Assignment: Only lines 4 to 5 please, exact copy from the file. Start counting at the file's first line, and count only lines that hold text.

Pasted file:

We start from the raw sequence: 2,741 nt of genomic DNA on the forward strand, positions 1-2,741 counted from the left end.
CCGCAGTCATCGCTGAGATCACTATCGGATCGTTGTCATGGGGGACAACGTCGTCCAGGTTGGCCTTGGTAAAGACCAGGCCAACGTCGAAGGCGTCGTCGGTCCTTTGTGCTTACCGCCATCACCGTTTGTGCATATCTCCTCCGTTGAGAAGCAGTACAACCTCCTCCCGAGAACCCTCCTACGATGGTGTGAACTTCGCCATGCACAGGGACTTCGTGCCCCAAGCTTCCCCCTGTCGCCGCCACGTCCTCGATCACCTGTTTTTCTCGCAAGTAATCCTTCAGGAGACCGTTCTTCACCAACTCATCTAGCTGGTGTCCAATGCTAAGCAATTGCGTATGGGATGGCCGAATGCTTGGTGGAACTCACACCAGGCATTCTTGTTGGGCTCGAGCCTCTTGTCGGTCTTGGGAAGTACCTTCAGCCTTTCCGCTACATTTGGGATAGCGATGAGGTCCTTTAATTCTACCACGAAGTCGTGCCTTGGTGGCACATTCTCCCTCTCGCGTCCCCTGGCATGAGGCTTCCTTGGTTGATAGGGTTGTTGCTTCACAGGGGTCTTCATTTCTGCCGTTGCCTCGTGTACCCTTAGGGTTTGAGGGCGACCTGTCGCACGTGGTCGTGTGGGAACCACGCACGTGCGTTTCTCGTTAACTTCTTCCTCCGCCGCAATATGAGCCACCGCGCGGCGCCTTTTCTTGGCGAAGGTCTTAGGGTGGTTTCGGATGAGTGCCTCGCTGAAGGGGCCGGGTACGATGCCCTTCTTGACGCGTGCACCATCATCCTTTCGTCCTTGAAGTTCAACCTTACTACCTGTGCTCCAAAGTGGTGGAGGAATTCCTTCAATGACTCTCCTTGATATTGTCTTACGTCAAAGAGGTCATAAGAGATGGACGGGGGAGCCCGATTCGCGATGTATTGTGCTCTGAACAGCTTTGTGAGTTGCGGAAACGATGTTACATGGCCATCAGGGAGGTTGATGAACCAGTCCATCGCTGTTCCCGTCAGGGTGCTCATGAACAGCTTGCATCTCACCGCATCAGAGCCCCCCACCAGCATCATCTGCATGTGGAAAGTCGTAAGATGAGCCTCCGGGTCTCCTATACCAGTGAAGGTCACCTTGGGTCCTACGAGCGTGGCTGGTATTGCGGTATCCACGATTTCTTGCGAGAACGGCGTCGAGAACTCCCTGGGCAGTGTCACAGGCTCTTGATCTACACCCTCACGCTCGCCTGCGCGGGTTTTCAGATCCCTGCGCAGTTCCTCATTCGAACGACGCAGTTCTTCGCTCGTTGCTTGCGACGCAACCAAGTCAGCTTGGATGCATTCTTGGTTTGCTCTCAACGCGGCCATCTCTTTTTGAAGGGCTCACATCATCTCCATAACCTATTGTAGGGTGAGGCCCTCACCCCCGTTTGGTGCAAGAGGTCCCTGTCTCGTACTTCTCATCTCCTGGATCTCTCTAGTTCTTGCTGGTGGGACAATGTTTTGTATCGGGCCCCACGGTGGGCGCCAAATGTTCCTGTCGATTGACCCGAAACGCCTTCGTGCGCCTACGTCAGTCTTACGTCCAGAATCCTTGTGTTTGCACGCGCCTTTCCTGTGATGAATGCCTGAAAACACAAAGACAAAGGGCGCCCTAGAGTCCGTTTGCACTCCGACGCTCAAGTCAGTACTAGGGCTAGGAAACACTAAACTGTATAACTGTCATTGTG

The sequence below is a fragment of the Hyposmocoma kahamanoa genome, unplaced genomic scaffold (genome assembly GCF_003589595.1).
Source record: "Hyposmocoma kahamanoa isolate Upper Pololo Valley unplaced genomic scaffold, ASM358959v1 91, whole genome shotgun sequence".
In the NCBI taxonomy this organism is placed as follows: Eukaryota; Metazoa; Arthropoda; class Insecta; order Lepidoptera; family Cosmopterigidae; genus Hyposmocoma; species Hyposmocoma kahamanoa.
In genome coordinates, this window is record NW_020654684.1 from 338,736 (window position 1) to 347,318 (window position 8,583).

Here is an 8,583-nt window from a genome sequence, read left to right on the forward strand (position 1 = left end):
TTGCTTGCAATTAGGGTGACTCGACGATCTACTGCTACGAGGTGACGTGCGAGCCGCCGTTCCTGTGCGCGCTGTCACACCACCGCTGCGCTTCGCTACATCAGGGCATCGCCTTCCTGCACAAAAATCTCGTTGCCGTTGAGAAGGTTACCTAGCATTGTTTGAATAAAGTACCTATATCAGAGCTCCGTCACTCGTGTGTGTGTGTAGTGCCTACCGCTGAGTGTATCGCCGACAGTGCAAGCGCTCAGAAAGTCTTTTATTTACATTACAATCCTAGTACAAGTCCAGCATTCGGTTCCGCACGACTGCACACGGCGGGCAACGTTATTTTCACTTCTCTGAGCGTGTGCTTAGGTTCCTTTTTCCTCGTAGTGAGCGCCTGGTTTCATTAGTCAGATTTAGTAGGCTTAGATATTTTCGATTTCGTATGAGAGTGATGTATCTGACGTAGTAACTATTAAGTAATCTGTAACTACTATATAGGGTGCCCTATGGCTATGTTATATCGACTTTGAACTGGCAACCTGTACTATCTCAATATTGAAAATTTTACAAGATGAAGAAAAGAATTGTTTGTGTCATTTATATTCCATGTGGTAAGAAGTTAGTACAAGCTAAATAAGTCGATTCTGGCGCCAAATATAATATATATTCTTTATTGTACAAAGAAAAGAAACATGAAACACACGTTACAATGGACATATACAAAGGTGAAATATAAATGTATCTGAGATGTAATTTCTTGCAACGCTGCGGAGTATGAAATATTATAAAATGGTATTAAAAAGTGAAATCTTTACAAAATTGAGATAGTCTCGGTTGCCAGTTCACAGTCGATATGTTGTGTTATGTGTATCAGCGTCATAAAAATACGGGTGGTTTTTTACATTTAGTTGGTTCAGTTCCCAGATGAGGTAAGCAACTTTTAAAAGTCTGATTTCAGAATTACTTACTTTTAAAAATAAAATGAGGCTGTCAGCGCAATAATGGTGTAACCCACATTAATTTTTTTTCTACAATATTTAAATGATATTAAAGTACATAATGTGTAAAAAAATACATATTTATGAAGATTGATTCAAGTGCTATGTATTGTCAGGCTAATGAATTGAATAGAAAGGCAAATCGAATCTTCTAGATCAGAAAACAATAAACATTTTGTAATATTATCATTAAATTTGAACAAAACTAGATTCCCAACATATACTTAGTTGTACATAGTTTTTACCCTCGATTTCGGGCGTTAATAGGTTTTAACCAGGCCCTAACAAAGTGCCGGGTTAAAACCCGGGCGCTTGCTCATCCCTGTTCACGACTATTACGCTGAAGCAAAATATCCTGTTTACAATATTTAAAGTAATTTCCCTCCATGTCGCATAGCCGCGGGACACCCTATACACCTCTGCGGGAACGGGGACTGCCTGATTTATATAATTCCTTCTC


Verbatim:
Source record: "Hyposmocoma kahamanoa isolate Upper Pololo Valley unplaced genomic scaffold, ASM358959v1 91, whole genome shotgun sequence".
In the NCBI taxonomy this organism is placed as follows: Eukaryota; Metazoa; Arthropoda; class Insecta; order Lepidoptera; family Cosmopterigidae; genus Hyposmocoma; species Hyposmocoma kahamanoa.